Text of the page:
A judge from the International Trade Commission today ruled in favor of Motorola in its patent infringement case against Apple. The ITC decided that Apple’s iPhone and iPad devices infringe U.S. patent no. 6,246,697. The legalities of patent cases are extremely confusing, but what we’ve all come to realize is these kind of decisions are always subject to review by a full panel of ITC judges.
In this case, patent ’697 covers a method of generating a pseudonoise sequence in a wireless communication system, and was one of four patents originally asserted against Apple in this ITC matter. Of course, Apple from day one has disagreed with Motorola’s accusations, saying that the patents in question covers standards-essential wireless technology that Motorola has refused to license under fair, reasonable, and non-discriminatory (FRAND) terms. Ultimately, the ITC won’t be able to settle this, instead, it’s likely the issue will be decided by the courts.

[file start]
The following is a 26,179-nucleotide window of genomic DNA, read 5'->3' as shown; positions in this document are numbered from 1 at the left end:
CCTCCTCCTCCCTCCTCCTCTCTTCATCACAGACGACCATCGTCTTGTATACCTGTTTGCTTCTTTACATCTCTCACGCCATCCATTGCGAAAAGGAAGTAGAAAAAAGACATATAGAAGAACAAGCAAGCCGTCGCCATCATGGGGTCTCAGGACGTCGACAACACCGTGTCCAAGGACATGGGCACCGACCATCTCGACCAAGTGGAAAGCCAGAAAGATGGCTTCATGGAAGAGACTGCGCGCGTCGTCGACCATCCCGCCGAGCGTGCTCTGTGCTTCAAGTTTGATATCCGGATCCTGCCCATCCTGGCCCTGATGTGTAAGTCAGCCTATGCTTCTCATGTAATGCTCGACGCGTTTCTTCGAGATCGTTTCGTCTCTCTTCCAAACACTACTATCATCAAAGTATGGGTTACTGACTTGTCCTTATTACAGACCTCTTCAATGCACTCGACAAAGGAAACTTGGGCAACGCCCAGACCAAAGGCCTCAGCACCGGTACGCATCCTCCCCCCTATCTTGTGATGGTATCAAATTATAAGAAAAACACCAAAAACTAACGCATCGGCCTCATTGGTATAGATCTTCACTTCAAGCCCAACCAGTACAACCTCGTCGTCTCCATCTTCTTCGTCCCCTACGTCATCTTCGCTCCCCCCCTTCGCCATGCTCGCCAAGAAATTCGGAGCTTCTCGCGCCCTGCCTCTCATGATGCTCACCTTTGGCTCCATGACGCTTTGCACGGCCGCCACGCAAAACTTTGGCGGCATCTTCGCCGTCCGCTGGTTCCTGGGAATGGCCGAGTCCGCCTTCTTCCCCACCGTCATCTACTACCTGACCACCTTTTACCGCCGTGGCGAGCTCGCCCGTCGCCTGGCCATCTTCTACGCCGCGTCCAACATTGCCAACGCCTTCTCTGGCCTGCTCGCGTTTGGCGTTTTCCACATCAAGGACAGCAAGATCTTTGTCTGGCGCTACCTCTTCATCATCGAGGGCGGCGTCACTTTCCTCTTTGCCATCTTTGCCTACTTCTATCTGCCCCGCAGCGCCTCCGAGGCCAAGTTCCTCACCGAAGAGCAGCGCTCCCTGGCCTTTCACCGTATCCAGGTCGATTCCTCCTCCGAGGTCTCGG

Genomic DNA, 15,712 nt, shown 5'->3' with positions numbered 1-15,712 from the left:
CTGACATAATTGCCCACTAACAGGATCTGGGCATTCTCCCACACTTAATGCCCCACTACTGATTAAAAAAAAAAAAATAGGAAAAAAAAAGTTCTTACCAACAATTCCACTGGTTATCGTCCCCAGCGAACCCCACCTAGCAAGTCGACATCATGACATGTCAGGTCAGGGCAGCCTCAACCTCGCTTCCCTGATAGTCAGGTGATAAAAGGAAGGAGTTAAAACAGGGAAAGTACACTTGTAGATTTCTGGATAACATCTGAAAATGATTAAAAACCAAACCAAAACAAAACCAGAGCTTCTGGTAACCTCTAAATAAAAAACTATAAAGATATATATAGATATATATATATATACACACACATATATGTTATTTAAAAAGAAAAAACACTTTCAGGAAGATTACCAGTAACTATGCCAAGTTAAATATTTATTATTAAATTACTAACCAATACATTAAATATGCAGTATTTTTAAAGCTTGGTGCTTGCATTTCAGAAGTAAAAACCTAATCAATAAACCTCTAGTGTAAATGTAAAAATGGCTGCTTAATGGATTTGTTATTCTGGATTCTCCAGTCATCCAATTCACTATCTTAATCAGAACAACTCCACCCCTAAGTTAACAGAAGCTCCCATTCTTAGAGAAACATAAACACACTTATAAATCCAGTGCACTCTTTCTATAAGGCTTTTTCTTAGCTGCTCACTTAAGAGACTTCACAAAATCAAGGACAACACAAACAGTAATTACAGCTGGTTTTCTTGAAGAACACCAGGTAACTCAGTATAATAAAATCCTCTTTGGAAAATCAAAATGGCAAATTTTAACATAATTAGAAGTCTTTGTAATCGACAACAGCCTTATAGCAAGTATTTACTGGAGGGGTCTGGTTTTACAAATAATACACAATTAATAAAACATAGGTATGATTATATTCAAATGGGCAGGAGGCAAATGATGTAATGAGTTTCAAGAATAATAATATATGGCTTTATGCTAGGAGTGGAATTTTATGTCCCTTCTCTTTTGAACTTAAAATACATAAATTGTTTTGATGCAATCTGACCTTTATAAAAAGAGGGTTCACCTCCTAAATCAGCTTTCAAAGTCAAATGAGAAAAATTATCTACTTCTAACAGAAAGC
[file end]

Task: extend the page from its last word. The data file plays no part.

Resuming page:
This patent stuff is really annoying, but truth is, companies wouldn’t have to spar in courtrooms all day if the patent system had an overhaul. That being said, the full commission will now review the judge’s decision and issue a final ruling in August. So, we’ll be hearing a lot more about the patent battle between both Apple and Motorola for the upcoming months ahead — yay.